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Eastern Afghanistan faces blackout amid COVID-19 crisis

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KABUL

An explosion at a high voltage power pylon near Kabul has left the entire eastern part of Afghanistan, including the capital, without electricity, official sources said.

The blackout on Monday comes at a time when the country is under lockdown due to the COVID-19 crisis, with a crucial need for electricity in hospitals and greater demand in the people’s homes.

The pylon, supplying electricity to Kabul and at least seven other provinces from neighboring Uzbekistan and Tajikistan, was blown up overnight using explosives, state-owned electricity company DABS spokesperson Wahidullah Tawhidi told Efe news.

Afghanistan, a country with frail power infrastructure, imports around 70 percent of its electricity from neighboring countries, mainly Uzbekistan and Tajikistan.

“While inflicting millions of dollars of losses on us, the destruction of the pylon and the power supply cut came at a critical time when our hospitals and households are badly in need of electricity amid the COVID-19 crisis,” Tawhidi said.

The spokesperson further said that at the moment, only 20 percent of the people in Kabul had access to power, along with some hospitals and government institutions providing “urgent services”.

He added that teams have been dispatched to repair the damages and electricity supply was expected to resume in all the affected areas over the next four to five days.

The authorities, who have attributed previous attacks on power infrastructures in northern Afghanistan to the Taliban, are currently investigating the incident.

“The pylon has been destroyed using (an) improvised explosive device. The police are currently investigating to determine who were behind the attack,” Kabul Police spokesperson Firdaws Faramarz said.

This is the second time in a week that Kabul and eastern Afghanistan are facing a blackout, after the insurgents cut off a power transmission line in northern Baghlan province on April 23.

The virus has so far infected 1,703 people in 33 of the 34 provinces in Afghanistan.

Kabul, with 479 coronavirus infections, has so far recorded the highest number of positive cases, followed by the western city of Herat with 420.

The first COVID-19 infection in the country was detected on February 24, and since then it has claimed the lives of 57 people.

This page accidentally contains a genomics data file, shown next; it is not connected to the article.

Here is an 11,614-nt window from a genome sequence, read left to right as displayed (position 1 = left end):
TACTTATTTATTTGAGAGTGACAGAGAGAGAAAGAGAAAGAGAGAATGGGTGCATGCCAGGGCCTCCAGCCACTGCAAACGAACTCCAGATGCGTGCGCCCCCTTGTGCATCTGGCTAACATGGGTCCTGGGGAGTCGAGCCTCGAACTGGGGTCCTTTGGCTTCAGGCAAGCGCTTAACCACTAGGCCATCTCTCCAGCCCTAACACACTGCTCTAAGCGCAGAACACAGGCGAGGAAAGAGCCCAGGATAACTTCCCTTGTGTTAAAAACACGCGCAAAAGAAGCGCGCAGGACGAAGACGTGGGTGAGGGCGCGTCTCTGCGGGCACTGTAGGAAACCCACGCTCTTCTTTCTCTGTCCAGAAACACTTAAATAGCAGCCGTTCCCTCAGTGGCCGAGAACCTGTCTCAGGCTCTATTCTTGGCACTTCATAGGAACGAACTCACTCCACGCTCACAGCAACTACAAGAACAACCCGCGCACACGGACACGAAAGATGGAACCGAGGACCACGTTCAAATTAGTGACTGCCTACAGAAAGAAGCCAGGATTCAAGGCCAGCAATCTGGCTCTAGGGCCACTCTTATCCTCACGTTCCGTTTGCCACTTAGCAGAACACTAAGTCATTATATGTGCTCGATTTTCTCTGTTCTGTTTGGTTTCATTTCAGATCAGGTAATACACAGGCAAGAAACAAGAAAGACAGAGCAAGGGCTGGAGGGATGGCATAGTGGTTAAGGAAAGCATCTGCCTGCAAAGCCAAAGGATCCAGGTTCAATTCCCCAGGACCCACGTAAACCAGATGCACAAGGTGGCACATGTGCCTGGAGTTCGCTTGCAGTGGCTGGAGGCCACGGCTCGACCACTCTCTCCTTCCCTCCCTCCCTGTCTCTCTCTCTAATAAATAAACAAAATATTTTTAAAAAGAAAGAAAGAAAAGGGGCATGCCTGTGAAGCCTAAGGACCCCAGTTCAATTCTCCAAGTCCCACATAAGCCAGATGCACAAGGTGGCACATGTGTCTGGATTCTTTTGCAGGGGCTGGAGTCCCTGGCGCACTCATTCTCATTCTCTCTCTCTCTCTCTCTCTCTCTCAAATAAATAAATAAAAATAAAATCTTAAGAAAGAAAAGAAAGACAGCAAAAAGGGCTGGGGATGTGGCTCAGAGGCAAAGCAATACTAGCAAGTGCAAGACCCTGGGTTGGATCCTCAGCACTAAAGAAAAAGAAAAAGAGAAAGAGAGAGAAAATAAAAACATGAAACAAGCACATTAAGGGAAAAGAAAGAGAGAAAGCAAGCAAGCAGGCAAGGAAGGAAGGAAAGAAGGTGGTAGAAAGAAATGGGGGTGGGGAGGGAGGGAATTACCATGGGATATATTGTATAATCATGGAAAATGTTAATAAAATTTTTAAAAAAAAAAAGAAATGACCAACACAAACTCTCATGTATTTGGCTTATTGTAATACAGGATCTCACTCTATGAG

International News

Russia 1st to register Covid vax: Vladimir Putin

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Russian President Vladimir Putin on Tuesday said the country has registered the world’s first Covid-19 vaccine.

According to a report by the Tass news agency, Putin said that the vaccine was registered on Tuesday morning.

“As far as I know, this morning for the first time in the world a vaccine against the novel Coronavirus infection was registered,” Putin was quoted as saying as he opened a meeting with the state officials.

Health Minister Mikhail Murashko earlier said that clinical trials of the vaccine developed by the Gamaleya National Research Center for Epidemiology and Microbiology of the Russian Healthcare Ministry were over.

On August 3, a “final medical examination” of participants in clinical trials of the vaccine took place at the Burdenko Main Military Clinical Hospital, the Russian Defence Ministry earlier said in a statement.

The results clearly showed that all volunteers had a clear immune response resulting from vaccination, the ministry said, adding that there were no side effects or abnormalities in the work of the volunteers.

“Thus, the available data of laboratory and instrumental studies allow us to speak about the safety and good tolerance of the vaccine,” the statement added.

Russia, which is facing international scepticism due to its approach to developing the vaccine, is planning mass vaccination against Covid-19 in October, earlier media reports said.

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International News

Bangladesh PM adviser, policymakers woo Chinese entrepreneurs

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Salman F Rahman, advisor to Bangladesh Prime Minister Sheikh Hasina, and policymakers have asked Chinese entrepreneurs to invest in the country and export products back to Beijing using the duty-free access facility.